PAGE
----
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Epistasis - Puzzling Inheritance Patterns Explained

genetic dominant lack loci complex

There are many examples of epistasis. One of the first to be described in humans is the Bombay phenotype, involving the ABO blood group system. Individuals with this phenotype lack a protein called the H antigen (geno-type hh), which is used to form A and B antigens. Even though such individuals may have A or B genes, they appear to be blood group O because they lack the H antigen.

Another well-known example is coat color in mice. Two coat-color loci are involved. At locus A, color is dominant over albino (lack of pigment). At locus B, the coat color agouti is dominant over black. A mouse that is homozygous for the albino gene will show no pigment regardless of its genotype at the other locus. Thus the A and B loci are epistatic.

It is likely that the phenomenon of lack of penetrance, in which a dominant gene fails to be expressed, is often due to epistasis. There are many cases where dominant disorders, such as polydactyly (in which individuals have extra fingers or toes), appear to "skip generations." The nonexpression of the dominant gene is likely due to the alleles the individual has at an independent locus that is epistatic to the polydactyly locus. Lack of penetrance may also be accompanied by variable expressivity, where a gene is only partially expressed. As the molecular basis of these disorders becomes known, the reason for nonpenetrance will be easier to determine.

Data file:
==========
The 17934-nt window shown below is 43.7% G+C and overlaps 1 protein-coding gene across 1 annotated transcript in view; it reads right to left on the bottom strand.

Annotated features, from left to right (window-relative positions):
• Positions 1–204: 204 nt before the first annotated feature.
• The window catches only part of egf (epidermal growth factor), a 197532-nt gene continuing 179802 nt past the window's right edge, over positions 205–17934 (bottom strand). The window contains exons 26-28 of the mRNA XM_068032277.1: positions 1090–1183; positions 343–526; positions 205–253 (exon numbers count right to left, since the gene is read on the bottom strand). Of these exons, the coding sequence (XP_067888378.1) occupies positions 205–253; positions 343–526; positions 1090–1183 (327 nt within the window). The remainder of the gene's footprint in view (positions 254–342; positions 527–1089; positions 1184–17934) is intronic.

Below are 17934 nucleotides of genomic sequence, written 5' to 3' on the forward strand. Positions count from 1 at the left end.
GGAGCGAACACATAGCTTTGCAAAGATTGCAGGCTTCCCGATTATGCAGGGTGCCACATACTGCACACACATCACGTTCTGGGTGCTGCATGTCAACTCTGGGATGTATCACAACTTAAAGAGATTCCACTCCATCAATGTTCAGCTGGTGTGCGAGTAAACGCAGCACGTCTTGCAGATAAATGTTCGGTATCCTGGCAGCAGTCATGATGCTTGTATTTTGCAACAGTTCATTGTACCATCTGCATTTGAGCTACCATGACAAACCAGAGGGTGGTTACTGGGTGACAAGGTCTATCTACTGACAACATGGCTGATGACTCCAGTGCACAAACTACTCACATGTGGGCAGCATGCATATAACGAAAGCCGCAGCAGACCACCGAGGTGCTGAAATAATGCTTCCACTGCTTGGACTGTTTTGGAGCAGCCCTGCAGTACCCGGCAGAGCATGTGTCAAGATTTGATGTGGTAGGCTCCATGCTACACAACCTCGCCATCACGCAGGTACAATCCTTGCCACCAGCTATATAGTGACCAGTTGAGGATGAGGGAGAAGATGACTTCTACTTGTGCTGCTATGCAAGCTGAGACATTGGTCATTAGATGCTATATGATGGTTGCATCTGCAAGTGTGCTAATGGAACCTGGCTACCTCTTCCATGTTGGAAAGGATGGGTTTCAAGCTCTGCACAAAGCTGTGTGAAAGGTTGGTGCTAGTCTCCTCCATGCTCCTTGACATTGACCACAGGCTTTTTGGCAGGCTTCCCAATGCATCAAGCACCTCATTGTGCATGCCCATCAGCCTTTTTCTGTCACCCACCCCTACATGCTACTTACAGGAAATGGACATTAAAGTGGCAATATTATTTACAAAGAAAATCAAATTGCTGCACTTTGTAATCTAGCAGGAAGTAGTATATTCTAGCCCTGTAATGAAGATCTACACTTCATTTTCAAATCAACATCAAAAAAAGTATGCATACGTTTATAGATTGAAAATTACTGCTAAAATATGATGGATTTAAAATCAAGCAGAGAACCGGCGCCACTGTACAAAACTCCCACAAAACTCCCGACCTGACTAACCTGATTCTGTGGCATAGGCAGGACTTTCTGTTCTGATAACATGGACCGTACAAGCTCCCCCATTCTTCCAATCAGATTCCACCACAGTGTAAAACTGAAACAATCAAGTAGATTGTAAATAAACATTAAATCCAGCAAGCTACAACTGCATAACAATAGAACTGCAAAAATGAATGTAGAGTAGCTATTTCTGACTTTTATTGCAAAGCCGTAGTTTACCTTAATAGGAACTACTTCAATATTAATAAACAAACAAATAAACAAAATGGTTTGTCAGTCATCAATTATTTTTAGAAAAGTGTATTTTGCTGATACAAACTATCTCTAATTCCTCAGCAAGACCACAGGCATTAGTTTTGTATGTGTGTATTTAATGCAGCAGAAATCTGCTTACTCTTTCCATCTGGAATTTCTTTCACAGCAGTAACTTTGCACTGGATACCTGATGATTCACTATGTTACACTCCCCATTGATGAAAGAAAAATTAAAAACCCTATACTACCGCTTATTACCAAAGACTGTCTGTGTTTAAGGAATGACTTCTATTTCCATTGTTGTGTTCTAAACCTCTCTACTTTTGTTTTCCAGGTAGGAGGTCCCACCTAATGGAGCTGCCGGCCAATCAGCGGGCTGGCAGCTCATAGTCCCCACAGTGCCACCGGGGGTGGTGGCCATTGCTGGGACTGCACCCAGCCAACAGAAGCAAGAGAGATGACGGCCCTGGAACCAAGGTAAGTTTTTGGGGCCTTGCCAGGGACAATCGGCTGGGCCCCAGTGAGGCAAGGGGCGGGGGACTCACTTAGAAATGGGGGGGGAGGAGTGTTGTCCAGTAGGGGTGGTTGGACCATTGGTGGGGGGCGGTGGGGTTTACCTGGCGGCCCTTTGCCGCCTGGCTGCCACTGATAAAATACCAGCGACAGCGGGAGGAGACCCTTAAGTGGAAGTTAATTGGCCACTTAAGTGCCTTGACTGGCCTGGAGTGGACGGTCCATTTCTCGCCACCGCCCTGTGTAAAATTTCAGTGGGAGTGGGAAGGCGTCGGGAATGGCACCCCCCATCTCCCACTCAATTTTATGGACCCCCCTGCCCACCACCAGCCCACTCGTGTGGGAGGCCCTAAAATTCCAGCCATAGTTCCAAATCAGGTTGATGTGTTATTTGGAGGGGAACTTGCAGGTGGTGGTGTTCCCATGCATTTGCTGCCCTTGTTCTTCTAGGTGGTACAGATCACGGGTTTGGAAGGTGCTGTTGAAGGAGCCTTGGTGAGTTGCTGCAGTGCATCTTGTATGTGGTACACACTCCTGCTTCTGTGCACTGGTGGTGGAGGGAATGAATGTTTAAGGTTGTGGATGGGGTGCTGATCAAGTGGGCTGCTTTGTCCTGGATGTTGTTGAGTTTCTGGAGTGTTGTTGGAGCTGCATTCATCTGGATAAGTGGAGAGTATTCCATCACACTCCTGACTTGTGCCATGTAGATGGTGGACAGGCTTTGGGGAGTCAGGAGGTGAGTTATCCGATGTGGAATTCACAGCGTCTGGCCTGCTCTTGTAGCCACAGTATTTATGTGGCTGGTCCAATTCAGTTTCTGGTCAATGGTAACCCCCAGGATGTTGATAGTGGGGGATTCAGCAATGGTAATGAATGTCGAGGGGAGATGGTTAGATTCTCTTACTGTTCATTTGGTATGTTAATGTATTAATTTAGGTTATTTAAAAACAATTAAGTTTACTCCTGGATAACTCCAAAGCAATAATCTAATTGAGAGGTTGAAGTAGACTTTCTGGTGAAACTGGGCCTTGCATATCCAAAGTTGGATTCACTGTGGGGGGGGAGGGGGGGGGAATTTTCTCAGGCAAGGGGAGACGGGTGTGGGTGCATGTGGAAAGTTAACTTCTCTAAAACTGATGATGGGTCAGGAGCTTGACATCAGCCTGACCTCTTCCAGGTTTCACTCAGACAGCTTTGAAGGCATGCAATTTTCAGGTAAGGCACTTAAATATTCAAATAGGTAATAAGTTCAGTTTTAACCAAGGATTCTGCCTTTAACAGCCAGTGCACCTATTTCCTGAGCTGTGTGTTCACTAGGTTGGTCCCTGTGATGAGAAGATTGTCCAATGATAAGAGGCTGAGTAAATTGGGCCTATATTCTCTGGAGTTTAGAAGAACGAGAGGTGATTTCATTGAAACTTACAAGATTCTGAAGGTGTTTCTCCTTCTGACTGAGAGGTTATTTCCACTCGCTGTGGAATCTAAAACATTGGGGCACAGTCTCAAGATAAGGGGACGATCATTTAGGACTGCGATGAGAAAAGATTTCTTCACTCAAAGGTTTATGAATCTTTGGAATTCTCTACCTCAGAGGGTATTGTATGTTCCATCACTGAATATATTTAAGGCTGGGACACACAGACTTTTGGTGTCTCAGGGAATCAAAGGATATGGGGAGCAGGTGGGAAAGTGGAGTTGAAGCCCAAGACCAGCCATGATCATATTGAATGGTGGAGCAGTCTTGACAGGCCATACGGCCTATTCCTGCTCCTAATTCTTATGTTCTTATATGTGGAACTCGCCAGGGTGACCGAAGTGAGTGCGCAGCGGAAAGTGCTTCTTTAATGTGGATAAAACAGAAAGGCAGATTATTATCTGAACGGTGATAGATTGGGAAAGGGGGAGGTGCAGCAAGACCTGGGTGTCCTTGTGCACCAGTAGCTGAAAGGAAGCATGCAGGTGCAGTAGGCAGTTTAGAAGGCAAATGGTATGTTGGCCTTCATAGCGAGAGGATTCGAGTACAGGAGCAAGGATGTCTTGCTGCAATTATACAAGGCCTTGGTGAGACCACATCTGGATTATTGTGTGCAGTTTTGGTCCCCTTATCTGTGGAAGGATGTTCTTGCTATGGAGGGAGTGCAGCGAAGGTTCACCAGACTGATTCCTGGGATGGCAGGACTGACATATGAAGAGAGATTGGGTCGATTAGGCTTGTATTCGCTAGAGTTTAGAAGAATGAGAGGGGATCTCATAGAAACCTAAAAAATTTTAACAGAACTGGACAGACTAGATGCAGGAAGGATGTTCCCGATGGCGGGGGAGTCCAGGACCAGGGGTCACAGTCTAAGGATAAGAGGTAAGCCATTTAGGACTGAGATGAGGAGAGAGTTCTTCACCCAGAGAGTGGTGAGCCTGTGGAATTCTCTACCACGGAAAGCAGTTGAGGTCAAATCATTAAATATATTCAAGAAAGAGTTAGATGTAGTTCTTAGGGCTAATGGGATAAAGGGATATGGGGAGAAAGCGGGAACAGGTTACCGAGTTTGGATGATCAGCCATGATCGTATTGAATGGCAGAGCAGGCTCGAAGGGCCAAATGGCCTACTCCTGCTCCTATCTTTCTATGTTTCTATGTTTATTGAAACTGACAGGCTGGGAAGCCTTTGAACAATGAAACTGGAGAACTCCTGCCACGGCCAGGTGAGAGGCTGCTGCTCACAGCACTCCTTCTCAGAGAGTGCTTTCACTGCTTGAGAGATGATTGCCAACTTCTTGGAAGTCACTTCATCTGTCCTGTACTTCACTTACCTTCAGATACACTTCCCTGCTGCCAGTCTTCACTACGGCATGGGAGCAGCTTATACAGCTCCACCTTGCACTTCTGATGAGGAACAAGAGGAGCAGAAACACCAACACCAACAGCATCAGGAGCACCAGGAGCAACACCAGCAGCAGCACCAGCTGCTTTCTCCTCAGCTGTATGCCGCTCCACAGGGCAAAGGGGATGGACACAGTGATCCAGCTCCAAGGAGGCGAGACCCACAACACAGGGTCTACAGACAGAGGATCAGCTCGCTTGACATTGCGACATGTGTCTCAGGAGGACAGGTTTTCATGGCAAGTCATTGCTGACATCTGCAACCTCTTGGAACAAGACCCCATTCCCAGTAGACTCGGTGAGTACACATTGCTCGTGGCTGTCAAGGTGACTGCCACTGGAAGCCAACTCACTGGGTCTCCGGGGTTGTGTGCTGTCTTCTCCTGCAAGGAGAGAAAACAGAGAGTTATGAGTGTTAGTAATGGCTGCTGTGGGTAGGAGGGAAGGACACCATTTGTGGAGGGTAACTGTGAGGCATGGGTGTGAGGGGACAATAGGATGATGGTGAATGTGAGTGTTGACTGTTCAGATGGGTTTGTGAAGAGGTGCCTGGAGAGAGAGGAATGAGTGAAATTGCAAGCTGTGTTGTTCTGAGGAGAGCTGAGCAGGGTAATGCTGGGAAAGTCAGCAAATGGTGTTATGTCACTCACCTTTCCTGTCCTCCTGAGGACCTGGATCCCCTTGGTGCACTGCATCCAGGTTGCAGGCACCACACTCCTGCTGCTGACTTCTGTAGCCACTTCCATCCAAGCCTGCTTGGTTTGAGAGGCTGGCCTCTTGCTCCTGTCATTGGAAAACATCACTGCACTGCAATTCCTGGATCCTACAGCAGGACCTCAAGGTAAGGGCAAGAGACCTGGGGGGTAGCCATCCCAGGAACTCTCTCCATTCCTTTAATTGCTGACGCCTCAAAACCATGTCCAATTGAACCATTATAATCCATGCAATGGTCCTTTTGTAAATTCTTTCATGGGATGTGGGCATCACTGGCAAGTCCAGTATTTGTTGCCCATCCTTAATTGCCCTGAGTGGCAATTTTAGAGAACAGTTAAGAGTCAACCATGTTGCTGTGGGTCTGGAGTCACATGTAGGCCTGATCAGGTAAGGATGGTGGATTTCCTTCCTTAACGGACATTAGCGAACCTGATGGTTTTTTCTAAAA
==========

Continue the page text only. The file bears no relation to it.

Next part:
Such interactions between loci probably occur in the genetic etiology of complex traits such as the psychiatric disorders schizophrenia and manic depression. David Lykken, a genetic psychologist at the University of Minnesota, coined the term "emergenesis" to describe multiple gene interactions involved in a specific complex trait. After comparing EEG (electroencephalogram, or "brain wave") data from identical and fraternal twins, Lykken concluded that multiple-level interactions of independent or partly independent genes must be involved.

Epistatic interactions make it difficult to identify loci conferring risk for complex disorders, and they may be a major reason that researchers have made only slow progress in mapping susceptibility genes for complex disorders. To locate interacting loci involved in the genetic origins of complex diseases requires collecting DNA samples from a large number of families where two or more individuals have the disorder. Such large-scale studies are usually difficult to conduct.

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